Minecraft Modding Workshop Material

All the workshop material is available at bit.ly/d4k-minecraft.

Getting Started with Minecraft Modding using Forge shows the basic installation steps.

These classes were taught from 7:30am – 7:45am, before start of the school. Given the nature of workshop, the enthusiasm and concentration in the kids was just amazing.

Minecraft Modding Course Outline

The 8 week course was delivered using the following lessons:

Week LESSON Java concepts
1 Watch through the video and understand the software required for modding Familiarity with JDK, Forge, Eclipse
2 Work through the installation and get the bundled sample mod running. This bundled mod, without any typing, allows to explain the basic concepts of Java such as class, packages, methods, running Minecraft from Eclipse, seeing the output in Eclipse panel.
3 Chat Items mod shows how to create a stack of 64 potatoes if the word “potato” is typed in the chat window.
  • Create a new class in Eclipse
  • Annotations and event-driven programming to listen for events when a player types a message in the chat window is introduced.
  • String variable types and how they are enclosed within a quotes is introduced.
4 Continue with Chat Items mod and a couple of variations. Change the number of items to be generated. Generate different items on different words, or multiple items on same word.
  • Integer variables for changing the number of items.
  • How  use Eclipse allows code completion and scroll through the list of items that can be generated.
  • Multiple if/else blocks and scope of a block.
5 Eclipse Tutorial for Beginners Some familiarity with Eclipse
6 Ender Dragon Spawner mod spawns an Ender Dragon every time a dragon egg is placed.
  •  == to compare objects
  • Accessing properties using . notation
  • Creating a new class
  • Calling methods on a class
7 Creeper Spawn Alert mod alerts a player when creeper is spawned
  •  instanceof operator
  • for loop
  • java.util.List
  • Enums
  • && and || operators
  • Parent/child class
8 Sharp Snowballs mod turns all snowballs into arrows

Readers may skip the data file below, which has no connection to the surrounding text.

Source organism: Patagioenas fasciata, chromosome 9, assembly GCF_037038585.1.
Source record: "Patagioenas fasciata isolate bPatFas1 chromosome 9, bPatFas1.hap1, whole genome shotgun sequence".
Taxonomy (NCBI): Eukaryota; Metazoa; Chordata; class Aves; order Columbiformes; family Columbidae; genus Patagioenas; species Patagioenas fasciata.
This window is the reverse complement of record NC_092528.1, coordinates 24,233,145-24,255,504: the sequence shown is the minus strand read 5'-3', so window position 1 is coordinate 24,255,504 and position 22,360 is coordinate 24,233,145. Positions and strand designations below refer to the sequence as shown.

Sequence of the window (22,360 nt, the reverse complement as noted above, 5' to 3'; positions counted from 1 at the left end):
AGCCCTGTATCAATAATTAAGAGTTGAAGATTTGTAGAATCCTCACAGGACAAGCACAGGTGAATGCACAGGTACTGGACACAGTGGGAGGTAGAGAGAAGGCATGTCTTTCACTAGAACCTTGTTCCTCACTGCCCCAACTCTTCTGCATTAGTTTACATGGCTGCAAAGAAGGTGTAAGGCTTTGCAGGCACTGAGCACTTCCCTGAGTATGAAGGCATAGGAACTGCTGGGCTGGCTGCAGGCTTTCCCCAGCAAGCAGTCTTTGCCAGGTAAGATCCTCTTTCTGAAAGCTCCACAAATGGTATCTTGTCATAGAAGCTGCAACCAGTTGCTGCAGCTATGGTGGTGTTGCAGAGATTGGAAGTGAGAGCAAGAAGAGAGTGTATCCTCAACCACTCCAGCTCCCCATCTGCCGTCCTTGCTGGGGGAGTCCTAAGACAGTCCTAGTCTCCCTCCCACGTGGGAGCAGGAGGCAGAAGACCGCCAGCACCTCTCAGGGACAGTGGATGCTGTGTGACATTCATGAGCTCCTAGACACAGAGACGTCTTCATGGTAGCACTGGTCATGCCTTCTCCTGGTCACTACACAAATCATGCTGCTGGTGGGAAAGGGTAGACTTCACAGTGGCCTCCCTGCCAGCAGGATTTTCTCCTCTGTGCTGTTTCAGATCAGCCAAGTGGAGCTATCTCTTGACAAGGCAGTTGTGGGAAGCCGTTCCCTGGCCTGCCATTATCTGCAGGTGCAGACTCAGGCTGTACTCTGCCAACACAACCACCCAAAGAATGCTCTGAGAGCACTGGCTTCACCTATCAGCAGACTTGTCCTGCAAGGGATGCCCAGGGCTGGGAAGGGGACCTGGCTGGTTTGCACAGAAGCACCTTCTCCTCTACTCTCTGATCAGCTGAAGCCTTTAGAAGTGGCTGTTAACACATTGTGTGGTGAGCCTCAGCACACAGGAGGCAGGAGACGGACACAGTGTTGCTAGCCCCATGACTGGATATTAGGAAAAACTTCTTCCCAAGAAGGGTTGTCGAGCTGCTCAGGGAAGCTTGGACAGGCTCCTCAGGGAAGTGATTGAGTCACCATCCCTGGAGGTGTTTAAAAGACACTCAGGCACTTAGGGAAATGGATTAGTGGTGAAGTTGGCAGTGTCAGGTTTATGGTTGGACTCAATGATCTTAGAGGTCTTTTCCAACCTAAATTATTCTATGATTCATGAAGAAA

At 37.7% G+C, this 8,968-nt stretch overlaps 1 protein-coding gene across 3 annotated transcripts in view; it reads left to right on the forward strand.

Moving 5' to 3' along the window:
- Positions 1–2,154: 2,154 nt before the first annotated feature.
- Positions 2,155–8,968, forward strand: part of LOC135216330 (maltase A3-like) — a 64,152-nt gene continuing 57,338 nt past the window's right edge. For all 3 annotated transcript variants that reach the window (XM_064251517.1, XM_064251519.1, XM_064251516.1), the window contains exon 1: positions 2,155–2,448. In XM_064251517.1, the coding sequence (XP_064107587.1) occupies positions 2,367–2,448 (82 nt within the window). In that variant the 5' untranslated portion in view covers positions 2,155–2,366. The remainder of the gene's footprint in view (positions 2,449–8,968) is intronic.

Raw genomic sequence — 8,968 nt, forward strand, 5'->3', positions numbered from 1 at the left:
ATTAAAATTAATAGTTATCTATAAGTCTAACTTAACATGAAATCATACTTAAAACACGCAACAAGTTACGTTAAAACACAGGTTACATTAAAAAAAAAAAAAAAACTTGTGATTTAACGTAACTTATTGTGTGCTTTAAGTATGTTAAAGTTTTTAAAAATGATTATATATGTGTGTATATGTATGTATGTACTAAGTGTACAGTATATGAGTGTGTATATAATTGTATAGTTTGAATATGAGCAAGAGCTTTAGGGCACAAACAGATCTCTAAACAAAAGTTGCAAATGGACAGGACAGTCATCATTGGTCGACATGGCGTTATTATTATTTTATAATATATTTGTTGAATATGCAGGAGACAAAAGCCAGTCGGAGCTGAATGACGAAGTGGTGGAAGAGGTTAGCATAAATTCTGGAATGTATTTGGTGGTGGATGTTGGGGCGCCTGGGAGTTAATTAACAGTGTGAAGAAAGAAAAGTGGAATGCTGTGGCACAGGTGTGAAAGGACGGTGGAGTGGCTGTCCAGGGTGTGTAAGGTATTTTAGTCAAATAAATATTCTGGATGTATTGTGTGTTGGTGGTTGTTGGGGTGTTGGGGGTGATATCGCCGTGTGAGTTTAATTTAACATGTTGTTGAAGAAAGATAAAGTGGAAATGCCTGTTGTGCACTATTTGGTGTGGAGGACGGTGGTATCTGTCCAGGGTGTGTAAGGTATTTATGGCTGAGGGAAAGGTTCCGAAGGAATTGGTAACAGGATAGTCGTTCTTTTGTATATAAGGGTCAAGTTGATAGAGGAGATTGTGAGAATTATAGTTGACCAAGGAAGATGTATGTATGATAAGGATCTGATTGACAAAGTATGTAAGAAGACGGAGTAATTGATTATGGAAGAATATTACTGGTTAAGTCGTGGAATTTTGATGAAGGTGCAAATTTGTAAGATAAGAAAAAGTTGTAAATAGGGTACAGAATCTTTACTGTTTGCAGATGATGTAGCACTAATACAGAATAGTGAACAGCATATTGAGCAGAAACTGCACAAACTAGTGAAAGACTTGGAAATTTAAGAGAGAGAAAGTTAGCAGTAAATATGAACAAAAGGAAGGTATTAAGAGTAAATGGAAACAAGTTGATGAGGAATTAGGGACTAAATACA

• 15-20 LOC of methods
  • ! operator
  • Basic Math in Minecraft

Most of the kids in this 8-week course had no prior programming experience. And it was amazing to see them be able to read the Java code by week 7. Some kids who had prior experience finished the workshop in first 3-4 weeks, and were helping other kids.

Check out some of pictures from the 8-week workshops:

 Minecraft Modding at Public Elementary School
 

Many thanks to attendees, parents, volunteers, Parent Teacher Association, and school authorities for giving us a chance. The real benchmark was when all the kids raised their hands to continue workshop for another 8 weeks … that was awesome!

Is Java difficult as kids first programming language?

One of the common questions asked during these workshops is “Java is too difficult a language to start with”. Most of the times these questions are not based on any personal experience but more on the lines my-friend-told-me-so or i-read-an-article-explaining-so. My typical answer consists of the following parts:

  1. Yes, Java is a bit verbose, but was designed to be readable by humans and computer. Ask somebody to read Scala or Clojure code at this age and they’ll probably never come back to programming again. These languages serve a niche purpose, and their concepts are now anyway getting integrated into the mainstream language already.
  2. Ruby, Groovy, and Python are alternative decent languages to start with. But do you really want to start teaching them fundamental programming using Hello World.
  3. Kids are already “addicted” to Minecraft. Game is written using Java and modding can be done using Java. Lets leverage that addiction and convert that into their passion for programming. Minecraft provides a perfect platform for gamification of programming experience at this early age.
  4. There are 9 million Java developers. It is a very well adopted and understood language, with lots of help in terms of books, articles, blogs, videos, tools, etc. And the language has been around for almost 20 years now. Other languages come and go, but this is the one to stay!

As Alan Kay said

The best way to predict the future is to create it

Lets create some young Java developers by teaching them Minecraft modding. This will give them bragging rights in their friends, parents a satisfaction that their kids are learning a top notch programming language, and budding Java developers to the industry.

I dare you to pick up this workshop and run in your local school :)

Minecraft Modding Course References

Sign up for an existing Devoxx4Kids chapter in your city, or open a new one.

If you are in the San Francisco Bay Area, then register for one of our upcoming workshops at meetup.com/Devoxx4Kids-BayArea/. There are several chapters in the USA (Denver, Atlanta, Seattle, Chicago, and others).

Would your school be interested in hosting a similar workshop? Devoxx4Kids can provide train-the-trainer workshop. Let us know by sending an email to info@devoxx4kids.org.

As a registered NPO and 501(c)(3) organization in the US, it allows us to deliver these workshops quite selflessly, fueled by our passion to teach kids. But donations are always welcome :)